For Alex Zeldin, it began as a normal Friday.

He was headed to Trader Joe's on New York City's Upper West Side to pick up some food for the Jewish Sabbath.

As usual, he was wearing his yarmulke, or skullcap. When he turned a corner, he realized that a couple of teenagers had started to follow him, spewing antisemitic insults.

Updated May 3, 2021 at 7:36 PM ET

Do transgender women and girls have a constitutional right to play on women's sports teams? That question was argued before the 9th U.S. Circuit Court of Appeals on Monday.

The landmark case stems from an Idaho law passed last year — the nation's first transgender sports ban.

Syrus Hall, a 17-year-old from Mobile, Ala., has heard it all before: "You'll grow out of it." "It's a phase." "You're just confused."

"It makes me mad," he says.

Hall is transgender and in the early stages of his transition; he gets weekly shots of a low dose of testosterone.

"I worked really hard to be able to transition," he says. "I dealt with bullying at school, and people being mean to me just because I exist. If I can deal with that, I know who I am. I'm not going to go back."

President Biden will mark International Women's Day on Monday by signing two executive orders geared toward promoting gender equity, both in the United States and around the world.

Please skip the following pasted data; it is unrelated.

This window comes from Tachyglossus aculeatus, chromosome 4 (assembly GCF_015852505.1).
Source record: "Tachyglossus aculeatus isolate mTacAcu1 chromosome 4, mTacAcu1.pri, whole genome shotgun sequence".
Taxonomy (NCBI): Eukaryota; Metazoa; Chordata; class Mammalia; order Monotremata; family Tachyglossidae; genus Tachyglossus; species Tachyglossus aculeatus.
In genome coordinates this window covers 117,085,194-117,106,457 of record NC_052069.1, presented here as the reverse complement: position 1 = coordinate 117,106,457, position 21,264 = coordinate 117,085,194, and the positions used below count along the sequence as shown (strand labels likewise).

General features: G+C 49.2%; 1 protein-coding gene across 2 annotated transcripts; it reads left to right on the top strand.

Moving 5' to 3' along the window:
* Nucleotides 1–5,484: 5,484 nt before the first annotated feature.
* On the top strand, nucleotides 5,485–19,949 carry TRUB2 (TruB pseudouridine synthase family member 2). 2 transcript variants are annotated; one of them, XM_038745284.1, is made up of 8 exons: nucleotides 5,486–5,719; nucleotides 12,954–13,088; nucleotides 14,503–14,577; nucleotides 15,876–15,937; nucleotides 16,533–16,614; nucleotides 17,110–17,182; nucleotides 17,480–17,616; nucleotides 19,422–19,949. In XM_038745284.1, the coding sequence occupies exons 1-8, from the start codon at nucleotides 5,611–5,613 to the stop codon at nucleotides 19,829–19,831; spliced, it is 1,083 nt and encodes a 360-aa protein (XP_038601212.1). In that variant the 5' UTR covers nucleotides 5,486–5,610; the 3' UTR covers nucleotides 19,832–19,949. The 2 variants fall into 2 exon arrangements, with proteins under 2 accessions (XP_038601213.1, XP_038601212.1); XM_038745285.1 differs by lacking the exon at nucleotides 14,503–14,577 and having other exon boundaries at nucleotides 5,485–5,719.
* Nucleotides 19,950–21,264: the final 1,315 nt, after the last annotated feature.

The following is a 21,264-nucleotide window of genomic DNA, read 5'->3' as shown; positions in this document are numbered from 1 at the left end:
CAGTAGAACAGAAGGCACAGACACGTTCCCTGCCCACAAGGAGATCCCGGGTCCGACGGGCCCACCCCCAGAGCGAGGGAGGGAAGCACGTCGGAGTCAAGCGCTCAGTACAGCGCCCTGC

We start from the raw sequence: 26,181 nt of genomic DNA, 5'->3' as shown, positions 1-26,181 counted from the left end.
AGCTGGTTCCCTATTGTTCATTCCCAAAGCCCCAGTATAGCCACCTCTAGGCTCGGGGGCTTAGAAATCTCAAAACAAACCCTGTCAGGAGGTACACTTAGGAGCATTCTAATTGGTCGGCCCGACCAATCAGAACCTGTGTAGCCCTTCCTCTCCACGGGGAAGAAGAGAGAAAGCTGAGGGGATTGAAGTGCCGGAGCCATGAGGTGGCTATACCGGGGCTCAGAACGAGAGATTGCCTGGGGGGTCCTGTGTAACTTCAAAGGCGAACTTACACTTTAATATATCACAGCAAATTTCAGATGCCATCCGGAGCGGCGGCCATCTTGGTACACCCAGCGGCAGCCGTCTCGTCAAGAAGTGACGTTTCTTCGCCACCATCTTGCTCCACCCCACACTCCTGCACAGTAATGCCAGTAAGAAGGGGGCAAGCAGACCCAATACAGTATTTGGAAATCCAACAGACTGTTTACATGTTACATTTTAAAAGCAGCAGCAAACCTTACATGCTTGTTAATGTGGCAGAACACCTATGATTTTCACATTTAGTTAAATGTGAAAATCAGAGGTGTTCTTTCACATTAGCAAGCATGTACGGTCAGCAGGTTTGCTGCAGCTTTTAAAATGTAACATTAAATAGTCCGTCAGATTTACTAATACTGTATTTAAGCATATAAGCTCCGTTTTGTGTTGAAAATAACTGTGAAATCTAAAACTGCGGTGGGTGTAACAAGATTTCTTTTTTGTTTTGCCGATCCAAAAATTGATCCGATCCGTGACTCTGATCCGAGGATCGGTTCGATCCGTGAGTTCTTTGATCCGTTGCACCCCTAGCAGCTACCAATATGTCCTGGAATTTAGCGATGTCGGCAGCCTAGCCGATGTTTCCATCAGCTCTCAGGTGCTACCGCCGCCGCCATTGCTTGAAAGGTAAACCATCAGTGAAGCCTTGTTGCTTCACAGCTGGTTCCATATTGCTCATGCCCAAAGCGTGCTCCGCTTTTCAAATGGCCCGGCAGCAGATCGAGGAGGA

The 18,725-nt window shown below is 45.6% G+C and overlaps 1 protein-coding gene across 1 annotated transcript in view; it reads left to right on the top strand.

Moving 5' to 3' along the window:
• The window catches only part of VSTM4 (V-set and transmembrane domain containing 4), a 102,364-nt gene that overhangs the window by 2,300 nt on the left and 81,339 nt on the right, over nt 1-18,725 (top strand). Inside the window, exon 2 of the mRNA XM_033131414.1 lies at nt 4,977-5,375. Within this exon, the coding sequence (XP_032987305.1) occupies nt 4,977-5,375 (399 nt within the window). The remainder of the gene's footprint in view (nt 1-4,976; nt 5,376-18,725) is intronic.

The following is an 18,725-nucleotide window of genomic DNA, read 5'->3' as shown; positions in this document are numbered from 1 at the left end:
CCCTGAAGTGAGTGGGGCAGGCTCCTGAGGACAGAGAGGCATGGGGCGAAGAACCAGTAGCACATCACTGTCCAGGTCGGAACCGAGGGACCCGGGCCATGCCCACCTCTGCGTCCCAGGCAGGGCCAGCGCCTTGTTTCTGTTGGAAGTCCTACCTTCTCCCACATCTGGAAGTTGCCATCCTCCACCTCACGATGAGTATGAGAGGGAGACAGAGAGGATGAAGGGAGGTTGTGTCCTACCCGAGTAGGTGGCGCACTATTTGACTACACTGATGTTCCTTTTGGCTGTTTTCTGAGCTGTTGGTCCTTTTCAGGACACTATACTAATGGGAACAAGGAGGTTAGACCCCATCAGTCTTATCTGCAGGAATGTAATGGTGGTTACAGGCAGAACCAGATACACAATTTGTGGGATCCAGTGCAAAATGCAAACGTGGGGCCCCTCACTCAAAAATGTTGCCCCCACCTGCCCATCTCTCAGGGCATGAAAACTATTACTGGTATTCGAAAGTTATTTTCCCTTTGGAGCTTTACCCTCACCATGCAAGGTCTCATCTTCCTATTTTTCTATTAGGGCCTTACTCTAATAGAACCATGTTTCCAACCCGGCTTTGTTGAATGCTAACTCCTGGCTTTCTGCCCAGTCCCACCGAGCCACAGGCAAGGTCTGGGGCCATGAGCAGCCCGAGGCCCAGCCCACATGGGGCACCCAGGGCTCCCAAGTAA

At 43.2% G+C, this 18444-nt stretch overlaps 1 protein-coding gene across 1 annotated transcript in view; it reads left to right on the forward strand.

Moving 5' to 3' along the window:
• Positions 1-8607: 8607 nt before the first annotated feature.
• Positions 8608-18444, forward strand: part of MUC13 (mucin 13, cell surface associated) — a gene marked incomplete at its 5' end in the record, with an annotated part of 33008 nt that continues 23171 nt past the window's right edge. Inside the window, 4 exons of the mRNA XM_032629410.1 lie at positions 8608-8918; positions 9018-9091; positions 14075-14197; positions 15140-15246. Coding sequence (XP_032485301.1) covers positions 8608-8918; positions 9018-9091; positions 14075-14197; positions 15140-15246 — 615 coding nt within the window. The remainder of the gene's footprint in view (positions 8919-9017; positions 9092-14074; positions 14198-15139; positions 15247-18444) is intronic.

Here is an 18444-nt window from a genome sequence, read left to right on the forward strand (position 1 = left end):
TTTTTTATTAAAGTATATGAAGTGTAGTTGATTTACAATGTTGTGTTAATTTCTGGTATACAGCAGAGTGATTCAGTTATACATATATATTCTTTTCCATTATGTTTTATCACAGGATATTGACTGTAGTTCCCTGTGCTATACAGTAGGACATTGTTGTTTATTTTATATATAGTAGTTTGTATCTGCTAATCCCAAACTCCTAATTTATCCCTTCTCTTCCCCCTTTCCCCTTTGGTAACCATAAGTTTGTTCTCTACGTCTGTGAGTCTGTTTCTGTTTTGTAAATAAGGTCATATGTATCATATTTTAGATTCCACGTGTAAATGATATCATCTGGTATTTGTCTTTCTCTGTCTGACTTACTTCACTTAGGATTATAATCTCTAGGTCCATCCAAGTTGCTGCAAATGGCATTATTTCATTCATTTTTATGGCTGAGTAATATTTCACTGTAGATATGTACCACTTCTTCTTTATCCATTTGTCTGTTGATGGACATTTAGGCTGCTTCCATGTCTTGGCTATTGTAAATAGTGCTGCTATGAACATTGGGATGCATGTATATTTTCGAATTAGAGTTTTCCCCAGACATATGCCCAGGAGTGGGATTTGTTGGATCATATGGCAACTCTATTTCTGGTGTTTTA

According to an administration official speaking on background, the goal of the orders is "restoring America as a champion for gender equity and equality."

The first executive order will establish a Gender Policy Council within the White House, reformulating an office from the Obama administration that was later disbanded by the Trump administration, and giving it more clout.

How do we wrap our minds around the fact that more than half a million people have died of COVID-19 in the United States alone?

The nation just passed that milestone: 500,000 lives lost, in one year.

Shortly after President Trump arrived at the White House, he disbanded an office specifically focused on women's issues. Now President Biden is resurrecting it just as quickly.

They gathered long distance via Zoom, garlanded with pearls in homage to Kamala Harris's signature neckwear, and with champagne bottles ready to pop.

Eight Black women, who for the past 25 years have belonged to what they call the Brown Girls Book Club, could not miss the opportunity to join together for this historic moment: the inauguration of Joe Biden and Kamala Harris, who becomes the first woman, first African American, and first Asian American vice president.